Brokerage firms use a myriad of complex terms to describe the reverse convertible notes being hawked to retail investors. For example, UBS sells reverse convertibles under the name Yield Optimization Notes. Other firms that sell very similar products, use very different terms.
As a result, some investors are not aware that the structured note that they own is a reverse convertible note. Unfortunately, regardless of the fancy name provided to you by the brokerage firm, these are effectively sold as bond surrogates and, in reality, they are often rogue products that are not consistent with the best interest of the retail investor.
While investors continue to fare well with FINRA arbitration claims against UBS for its overzealous sale of 100 percent principal-protected notes and other structured products to fixed income investors, the Securities and Exchange Commission has been looking into the problematic and widespread sale of reverse convertibles to the same group of fixed income investors.
While selling unsecured promissory notes as 100 percent principal protected may have been one of the most misleading product sales pitches to come along in a good while, the sale of reverse convertibles may be one of the most unsuitable and rogue product sales campaigns to come along in a good long while.
The underlying concept for both principal-protected notes and reverse convertibles is disturbing. Specifically, in recommending the types of structured notes described above, your trusted financial advisor firm or wealth management firm is advising you, the client, to loan money to it – or one of its brethren on Wall Street – on an unsecured basis as the best investment idea for you.
Keep in mind that these same firms summarily fire individual financial advisors who borrow money from a client regardless of the return on the loan being offered to the client. Similarly, regulators such as FINRA, the Financial Industry Regulatory Authority, regularly investigate and punish individual financial advisors who borrow money from a client. Thus, the very concept of a brokerage firm borrowing money from its own clients on a widespread basis highlights the firm’s willingness to disregard the massive conflict of interest embedded in these structured note products.
Wall Street firms such as UBS – which use terms such as “Yield Optimization Notes” to refer to “reverse convertibles” – are preying on fixed-income investors looking for low-risk products with better returns than are now available from traditional fixed income products.
Similar to non-traded REITs, the sales pitch for structured notes focuses on the returns and downplays the risks and the conflicts of interest. In fact, last month the SEC examined the reverse convertible sales practices of more than ten broker-dealers and raised “suitability,” pricing, risk disclosure, and misrepresentation concerns about the firms’ sales and maintenance of reverse convertibles in client accounts.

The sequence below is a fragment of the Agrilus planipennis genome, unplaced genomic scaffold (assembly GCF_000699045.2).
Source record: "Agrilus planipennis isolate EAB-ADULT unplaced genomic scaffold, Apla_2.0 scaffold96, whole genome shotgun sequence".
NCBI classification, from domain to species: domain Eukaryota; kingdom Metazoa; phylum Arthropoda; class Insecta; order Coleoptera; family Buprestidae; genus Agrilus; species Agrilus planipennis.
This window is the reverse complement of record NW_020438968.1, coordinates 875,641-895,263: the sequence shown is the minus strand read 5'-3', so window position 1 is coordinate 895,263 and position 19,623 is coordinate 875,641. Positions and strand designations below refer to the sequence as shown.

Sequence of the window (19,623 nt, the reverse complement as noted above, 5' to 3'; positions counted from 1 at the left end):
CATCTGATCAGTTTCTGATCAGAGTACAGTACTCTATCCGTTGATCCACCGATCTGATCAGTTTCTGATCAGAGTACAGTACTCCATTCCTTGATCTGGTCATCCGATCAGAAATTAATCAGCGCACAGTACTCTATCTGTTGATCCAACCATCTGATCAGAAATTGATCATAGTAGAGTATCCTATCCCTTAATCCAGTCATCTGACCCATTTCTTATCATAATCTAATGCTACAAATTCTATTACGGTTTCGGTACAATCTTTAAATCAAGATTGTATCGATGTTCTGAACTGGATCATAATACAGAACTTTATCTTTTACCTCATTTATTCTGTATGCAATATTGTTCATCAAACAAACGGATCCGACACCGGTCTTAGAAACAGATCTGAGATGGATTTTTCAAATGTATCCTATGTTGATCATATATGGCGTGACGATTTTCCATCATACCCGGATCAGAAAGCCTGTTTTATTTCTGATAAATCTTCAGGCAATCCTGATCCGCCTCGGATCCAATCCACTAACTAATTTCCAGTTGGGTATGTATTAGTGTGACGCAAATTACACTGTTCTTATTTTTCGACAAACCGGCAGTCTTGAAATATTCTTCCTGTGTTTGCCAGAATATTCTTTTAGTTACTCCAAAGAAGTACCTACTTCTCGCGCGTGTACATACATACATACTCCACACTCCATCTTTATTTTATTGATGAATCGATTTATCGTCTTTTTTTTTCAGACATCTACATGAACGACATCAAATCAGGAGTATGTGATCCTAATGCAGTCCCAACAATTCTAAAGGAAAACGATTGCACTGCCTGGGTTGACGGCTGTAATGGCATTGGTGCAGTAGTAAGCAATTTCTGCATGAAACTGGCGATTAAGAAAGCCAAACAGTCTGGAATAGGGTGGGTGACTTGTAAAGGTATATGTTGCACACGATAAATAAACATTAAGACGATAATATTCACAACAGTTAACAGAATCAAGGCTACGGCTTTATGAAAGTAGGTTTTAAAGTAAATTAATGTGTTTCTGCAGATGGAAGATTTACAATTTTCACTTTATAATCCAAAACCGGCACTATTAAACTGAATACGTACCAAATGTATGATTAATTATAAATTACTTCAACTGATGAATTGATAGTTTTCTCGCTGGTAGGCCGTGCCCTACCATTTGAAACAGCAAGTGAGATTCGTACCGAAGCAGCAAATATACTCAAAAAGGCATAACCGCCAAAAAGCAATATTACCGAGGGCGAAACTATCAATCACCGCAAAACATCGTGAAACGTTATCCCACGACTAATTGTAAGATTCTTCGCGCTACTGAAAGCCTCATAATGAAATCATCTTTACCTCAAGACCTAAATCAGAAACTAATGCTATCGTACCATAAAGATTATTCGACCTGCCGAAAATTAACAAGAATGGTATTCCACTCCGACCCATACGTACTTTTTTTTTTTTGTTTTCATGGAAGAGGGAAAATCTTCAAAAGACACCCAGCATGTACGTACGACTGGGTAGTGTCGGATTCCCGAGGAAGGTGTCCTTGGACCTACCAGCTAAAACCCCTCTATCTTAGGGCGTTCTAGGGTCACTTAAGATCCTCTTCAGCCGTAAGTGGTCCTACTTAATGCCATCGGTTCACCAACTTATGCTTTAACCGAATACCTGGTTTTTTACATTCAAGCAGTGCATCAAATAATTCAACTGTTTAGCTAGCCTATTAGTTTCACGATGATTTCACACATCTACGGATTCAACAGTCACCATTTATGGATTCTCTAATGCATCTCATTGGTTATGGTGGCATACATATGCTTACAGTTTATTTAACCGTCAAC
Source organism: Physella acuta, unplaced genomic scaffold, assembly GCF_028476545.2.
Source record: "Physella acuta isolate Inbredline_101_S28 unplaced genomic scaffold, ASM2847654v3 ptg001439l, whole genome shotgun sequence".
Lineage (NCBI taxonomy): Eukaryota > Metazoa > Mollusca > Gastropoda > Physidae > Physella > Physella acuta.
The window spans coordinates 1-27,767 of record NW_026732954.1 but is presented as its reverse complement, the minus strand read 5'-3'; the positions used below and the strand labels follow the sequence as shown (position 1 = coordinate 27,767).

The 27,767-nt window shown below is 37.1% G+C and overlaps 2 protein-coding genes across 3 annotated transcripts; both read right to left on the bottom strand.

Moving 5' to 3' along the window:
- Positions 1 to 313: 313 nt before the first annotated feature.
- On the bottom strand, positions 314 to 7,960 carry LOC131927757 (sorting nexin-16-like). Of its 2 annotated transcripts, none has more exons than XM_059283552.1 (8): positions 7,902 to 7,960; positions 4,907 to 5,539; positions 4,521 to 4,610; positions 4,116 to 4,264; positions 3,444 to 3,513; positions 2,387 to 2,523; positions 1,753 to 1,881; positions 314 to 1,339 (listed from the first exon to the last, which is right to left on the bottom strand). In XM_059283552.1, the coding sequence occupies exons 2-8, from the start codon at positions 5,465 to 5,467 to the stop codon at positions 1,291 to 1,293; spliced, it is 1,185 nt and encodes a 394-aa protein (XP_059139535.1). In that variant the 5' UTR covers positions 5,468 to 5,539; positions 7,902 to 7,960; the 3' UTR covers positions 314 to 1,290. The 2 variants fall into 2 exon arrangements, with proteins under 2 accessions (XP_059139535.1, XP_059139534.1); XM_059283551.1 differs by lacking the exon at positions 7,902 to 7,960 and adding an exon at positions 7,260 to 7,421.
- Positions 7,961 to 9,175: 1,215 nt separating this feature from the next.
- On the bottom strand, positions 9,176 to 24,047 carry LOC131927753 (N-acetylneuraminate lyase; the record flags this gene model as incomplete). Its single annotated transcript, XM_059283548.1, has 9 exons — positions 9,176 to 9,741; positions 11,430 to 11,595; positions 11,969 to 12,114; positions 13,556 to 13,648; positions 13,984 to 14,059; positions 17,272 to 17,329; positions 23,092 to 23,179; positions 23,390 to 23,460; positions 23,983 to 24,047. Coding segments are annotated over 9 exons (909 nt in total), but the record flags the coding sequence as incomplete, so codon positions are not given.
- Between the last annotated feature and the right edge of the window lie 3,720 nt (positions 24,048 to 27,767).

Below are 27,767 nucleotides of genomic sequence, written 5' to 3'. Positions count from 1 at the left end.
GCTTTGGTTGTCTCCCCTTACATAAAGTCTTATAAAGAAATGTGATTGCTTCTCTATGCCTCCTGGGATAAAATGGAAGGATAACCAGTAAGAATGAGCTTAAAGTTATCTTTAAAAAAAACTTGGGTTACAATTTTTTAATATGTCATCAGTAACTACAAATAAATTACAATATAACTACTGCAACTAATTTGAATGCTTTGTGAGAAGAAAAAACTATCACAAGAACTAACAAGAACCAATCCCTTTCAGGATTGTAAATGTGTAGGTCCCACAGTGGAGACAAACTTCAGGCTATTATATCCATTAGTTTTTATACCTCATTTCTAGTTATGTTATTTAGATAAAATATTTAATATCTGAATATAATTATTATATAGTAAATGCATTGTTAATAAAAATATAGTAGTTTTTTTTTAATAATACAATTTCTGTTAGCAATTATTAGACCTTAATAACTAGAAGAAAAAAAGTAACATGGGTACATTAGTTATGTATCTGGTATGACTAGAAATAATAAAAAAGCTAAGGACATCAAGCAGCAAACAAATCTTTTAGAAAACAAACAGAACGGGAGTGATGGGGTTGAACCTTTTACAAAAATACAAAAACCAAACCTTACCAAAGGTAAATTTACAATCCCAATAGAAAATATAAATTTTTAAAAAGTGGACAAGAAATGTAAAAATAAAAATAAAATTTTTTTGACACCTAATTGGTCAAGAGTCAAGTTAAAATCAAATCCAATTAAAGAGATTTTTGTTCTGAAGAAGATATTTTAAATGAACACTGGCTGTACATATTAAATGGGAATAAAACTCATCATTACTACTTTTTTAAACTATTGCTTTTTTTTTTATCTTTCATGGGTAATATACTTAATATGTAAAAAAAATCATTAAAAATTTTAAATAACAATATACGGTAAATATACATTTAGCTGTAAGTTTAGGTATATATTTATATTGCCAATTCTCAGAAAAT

These products are so complicated – they include an option-like component as part of the structure – that regulators have concerns that many individual financial advisors may not even fully understand the product they are recommending. Regarding the complexity, see FINRA regulatory notice 10-09. In fact, even the anemic FINRA regulators stated years ago that reverse convertibles should only be recommended to investors who are approved to do option trading. NASD ( FINRA) Notice to Members 05-59.
If you are being pitched structured notes that are not FDIC insured, consider that the issuers and salespeople are requesting your money to fund their own operations or operations of another big Wall Street firm. In other words, they have decided they would rather borrow money from you on an unsecured basis than borrow money from a bank or institutional lender. In our opinion, they aren’t doing this to provide you with a wonderful opportunity, but rather they’re doing it because the issuers and selling firms believe they can squeeze a better deal out of you than they can from a banker or professional lender.
As class actions relating to the sale of Lehman principal-protected notes are winding their way through the system, Courts are also recognizing problems with the sales of structured notes. For example, just last month, New York Federal Judge Lewis Kaplan stated the following in an opinion in one of the Lehman Brothers related class actions:
“[The pricing supplements mention] 100% principal protection at least four times on the first page. By contrast, the risk that investors could lose their principal if Lehman went bankrupt is not mentioned on that page at all. The rest of each pricing supplement continues this trend, frequently mentioning principal protection, but rarely or obliquely disclosing the risk that Lehman would not repay.”
Reverse convertibles, like principal-protected notes, will soon show that Wall Street firms are again pursuing their own greedy interests while failing to protect the interests of the investors they ask to trust them.
Chris Vernon, a founding partner of the Vernon Litigation Group law firm, is an investor advocate who represents clients around the nation in securities fraud arbitration and financial litigation. Contact the Vernon Litigation Group law firm at email@example.com or call (239) 319-4434.